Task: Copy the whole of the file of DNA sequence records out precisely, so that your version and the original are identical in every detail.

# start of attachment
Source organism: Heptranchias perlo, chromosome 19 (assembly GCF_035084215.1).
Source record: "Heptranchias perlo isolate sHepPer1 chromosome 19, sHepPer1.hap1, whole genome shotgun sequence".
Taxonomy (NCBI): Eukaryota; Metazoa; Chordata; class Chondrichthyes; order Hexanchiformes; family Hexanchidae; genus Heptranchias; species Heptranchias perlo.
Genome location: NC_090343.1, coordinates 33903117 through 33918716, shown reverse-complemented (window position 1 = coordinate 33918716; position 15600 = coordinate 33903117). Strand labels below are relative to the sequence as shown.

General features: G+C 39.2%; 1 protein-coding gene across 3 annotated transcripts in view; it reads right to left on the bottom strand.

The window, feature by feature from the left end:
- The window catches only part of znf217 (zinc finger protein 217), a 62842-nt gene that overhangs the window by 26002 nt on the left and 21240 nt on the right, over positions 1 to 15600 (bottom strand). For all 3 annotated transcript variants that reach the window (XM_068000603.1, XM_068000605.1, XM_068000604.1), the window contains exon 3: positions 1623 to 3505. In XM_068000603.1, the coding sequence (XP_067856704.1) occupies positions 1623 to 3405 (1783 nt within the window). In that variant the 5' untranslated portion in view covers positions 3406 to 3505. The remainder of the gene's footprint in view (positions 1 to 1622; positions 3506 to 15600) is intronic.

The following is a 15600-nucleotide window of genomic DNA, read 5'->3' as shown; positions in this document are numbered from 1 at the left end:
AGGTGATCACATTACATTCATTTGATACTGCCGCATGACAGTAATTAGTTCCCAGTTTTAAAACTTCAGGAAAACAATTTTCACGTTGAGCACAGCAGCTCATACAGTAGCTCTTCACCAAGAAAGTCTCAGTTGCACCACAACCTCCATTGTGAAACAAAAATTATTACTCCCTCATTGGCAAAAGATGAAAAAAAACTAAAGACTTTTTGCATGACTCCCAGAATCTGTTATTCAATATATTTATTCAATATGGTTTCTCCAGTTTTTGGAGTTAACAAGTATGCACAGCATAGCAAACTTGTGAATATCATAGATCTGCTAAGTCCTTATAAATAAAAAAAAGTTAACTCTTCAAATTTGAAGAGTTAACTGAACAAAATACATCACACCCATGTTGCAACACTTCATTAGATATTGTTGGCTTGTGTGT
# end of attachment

Source organism: Heptranchias perlo, chromosome 19 (assembly GCF_035084215.1).
Source record: "Heptranchias perlo isolate sHepPer1 chromosome 19, sHepPer1.hap1, whole genome shotgun sequence".
Taxonomy (NCBI): Eukaryota; Metazoa; Chordata; class Chondrichthyes; order Hexanchiformes; family Hexanchidae; genus Heptranchias; species Heptranchias perlo.
Genome location: NC_090343.1, coordinates 33903117 through 33918716, shown reverse-complemented (window position 1 = coordinate 33918716; position 15600 = coordinate 33903117). Strand labels below are relative to the sequence as shown.

General features: G+C 39.2%; 1 protein-coding gene across 3 annotated transcripts in view; it reads right to left on the bottom strand.

The window, feature by feature from the left end:
- The window catches only part of znf217 (zinc finger protein 217), a 62842-nt gene that overhangs the window by 26002 nt on the left and 21240 nt on the right, over positions 1 to 15600 (bottom strand). For all 3 annotated transcript variants that reach the window (XM_068000603.1, XM_068000605.1, XM_068000604.1), the window contains exon 3: positions 1623 to 3505. In XM_068000603.1, the coding sequence (XP_067856704.1) occupies positions 1623 to 3405 (1783 nt within the window). In that variant the 5' untranslated portion in view covers positions 3406 to 3505. The remainder of the gene's footprint in view (positions 1 to 1622; positions 3506 to 15600) is intronic.

The following is a 15600-nucleotide window of genomic DNA, read 5'->3' as shown; positions in this document are numbered from 1 at the left end:
AGGTGATCACATTACATTCATTTGATACTGCCGCATGACAGTAATTAGTTCCCAGTTTTAAAACTTCAGGAAAACAATTTTCACGTTGAGCACAGCAGCTCATACAGTAGCTCTTCACCAAGAAAGTCTCAGTTGCACCACAACCTCCATTGTGAAACAAAAATTATTACTCCCTCATTGGCAAAAGATGAAAAAAAACTAAAGACTTTTTGCATGACTCCCAGAATCTGTTATTCAATATATTTATTCAATATGGTTTCTCCAGTTTTTGGAGTTAACAAGTATGCACAGCATAGCAAACTTGTGAATATCATAGATCTGCTAAGTCCTTATAAATAAAAAAAAGTTAACTCTTCAAATTTGAAGAGTTAACTGAACAAAATACATCACACCCATGTTGCAACACTTCATTAGATATTGTTGGCTTGTGTGT